The RPK is a light machine gun that was first brought in to service by the Soviet Army in 1959. RPK stands for the “Ruchnoi Pulemet Kalashnikova” or literally “hand machine gun Kalashnikov.” The RPK is based on the AK assault rifle model. It is the Russian equivalent of a squad automatic weapon(SAW) used in the United States military. A counterpart used by the U.S. marines is the M-249 machine gun.

The gun itself looks much like an oversized AK-47. The RPK is usually feed with a banana clip that is substantially longer than that of the AK series due to the massive number of bullets that the RPK ejects. Even so, AK and RPK clips are interchangeable, making Russian squads incredibly versatile. Some parts were strengthened to ensure a longer operational life. The RPK also differs from the AK series in that is has a sheet metal receiver, a longer heavier barrel with a permanently attached bipod, and a windage adjustable sight that can target objects 900 meters away.

Originally produced by the U.S.S.R., there have been variations of the RPK’s produced first by North Vietnam and then by Bulgaria. The Chinese also built a similar SAW on their AKM receiver. In most cases, the RPK’s maximum range is 2,500 meters and its effective range is 800 meters.

Since its introduction, the RPK has become a very popular weapon in virtually all of the world’s conflicts. It often serves alongside its well-known cousin, the AK-47, when more firepower is needed. The weapon has also found a home with terrorists and was used prominently by both the Taleban as well as the Northern Alliance.
Abbreviation for "revenue passenger kilometer," it is one of the benchmarks for measuring the size of airlines. If an airline flies a plane carrying 100 paying passengers 1,000 kilometers, that flight would count for 100,000 RPK's toward the airline's total. Deadheading crewmembers, standby passengers, and the like do not count toward the total. Empty seats also do not count toward the total.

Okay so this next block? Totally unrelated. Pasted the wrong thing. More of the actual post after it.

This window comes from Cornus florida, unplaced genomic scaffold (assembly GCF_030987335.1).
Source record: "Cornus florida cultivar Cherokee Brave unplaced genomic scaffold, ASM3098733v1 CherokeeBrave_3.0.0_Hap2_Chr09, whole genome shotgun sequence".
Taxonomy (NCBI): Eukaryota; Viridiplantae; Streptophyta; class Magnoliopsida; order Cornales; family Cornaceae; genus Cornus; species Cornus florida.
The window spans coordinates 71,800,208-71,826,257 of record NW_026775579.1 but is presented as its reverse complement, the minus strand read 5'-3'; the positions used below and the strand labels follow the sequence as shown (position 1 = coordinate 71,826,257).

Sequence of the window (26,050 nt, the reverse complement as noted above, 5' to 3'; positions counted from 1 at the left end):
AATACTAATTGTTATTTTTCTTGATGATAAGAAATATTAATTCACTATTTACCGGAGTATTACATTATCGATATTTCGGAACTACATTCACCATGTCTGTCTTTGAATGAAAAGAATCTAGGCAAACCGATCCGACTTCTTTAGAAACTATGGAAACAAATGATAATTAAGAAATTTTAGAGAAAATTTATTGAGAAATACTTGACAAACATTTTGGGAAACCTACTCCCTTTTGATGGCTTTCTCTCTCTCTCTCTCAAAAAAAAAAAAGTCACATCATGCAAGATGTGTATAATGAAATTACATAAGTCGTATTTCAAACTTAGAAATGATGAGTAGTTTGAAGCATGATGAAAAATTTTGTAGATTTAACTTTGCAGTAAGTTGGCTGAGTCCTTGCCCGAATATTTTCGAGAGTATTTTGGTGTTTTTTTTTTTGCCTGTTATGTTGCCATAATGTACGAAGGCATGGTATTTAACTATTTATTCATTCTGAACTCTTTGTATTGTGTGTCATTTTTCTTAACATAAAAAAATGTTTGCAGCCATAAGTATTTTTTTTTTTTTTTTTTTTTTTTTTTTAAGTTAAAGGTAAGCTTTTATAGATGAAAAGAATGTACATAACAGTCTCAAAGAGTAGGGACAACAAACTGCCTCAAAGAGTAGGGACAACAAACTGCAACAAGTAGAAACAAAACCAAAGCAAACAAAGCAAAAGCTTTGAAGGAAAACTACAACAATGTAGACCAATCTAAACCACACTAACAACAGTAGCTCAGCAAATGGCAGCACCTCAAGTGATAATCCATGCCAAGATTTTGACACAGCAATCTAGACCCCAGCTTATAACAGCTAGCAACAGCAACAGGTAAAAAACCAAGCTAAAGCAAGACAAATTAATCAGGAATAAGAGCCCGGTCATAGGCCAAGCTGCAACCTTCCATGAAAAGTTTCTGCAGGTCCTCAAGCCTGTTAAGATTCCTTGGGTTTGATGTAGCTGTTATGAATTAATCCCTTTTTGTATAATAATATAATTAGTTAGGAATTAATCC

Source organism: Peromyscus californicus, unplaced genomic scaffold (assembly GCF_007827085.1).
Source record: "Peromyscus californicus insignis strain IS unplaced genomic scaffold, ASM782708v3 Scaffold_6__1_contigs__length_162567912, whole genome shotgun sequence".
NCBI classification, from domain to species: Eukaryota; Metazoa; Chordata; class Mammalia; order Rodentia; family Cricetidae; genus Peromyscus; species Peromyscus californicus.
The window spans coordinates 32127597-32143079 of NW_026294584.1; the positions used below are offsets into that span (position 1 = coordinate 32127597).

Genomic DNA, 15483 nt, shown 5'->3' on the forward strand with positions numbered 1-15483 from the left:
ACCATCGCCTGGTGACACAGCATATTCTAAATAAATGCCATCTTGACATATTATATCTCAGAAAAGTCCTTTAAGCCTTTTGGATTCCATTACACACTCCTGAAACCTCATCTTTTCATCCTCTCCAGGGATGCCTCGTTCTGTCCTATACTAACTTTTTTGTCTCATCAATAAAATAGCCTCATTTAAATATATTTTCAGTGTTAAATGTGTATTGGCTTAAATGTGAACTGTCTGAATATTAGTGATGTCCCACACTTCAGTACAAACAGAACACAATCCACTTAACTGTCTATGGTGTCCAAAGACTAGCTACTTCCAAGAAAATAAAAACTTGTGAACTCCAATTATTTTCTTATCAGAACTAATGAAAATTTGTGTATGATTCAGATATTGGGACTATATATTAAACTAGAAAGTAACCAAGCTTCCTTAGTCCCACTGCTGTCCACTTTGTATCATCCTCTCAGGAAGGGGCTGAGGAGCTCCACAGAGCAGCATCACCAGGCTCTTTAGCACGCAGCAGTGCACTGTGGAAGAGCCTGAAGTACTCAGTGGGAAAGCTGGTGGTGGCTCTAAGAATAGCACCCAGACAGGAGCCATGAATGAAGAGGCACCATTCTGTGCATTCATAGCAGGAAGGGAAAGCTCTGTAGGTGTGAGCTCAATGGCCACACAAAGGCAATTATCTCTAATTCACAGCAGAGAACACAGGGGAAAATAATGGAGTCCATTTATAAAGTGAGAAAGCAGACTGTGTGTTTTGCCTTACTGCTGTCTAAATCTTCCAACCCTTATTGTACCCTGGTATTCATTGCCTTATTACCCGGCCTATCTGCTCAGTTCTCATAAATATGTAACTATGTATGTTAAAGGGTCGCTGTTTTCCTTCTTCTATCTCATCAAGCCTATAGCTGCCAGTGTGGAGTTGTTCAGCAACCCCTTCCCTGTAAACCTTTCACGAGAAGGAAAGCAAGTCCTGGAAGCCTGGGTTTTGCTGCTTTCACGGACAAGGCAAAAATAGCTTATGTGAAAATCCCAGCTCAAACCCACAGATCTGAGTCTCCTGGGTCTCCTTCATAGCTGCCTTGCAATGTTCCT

The RPK is the preferred way of measuring an airline's size over simple passenger carriage or fleet size figures, because:

  1. It distinguishes between airlines with large and small route networks. British Airways, for instance, doesn't carry as many passengers as US Airways or All Nippon Airways, but is clearly a larger airline in scope and would turn over more RPK's in a year.
  2. As a corollary to the above, it better approximates how much money an airline makes and spends in its operations, because larger aircraft on longer routes make, and cost, more money.
In terms of RPK's, the top 10 airlines in the world are:

  1. United Airlines
  2. American Airlines
  3. Delta Airlines
  4. Northwest Airlines
  5. British Airways
  6. Continental Airlines
  7. Air France
  8. Lufthansa
  9. Japan Airlines
  10. US Airways
The ASK is sometimes used for the same purpose, but is considered a less reliable statistic. The FTK is used to rank cargo carriers.

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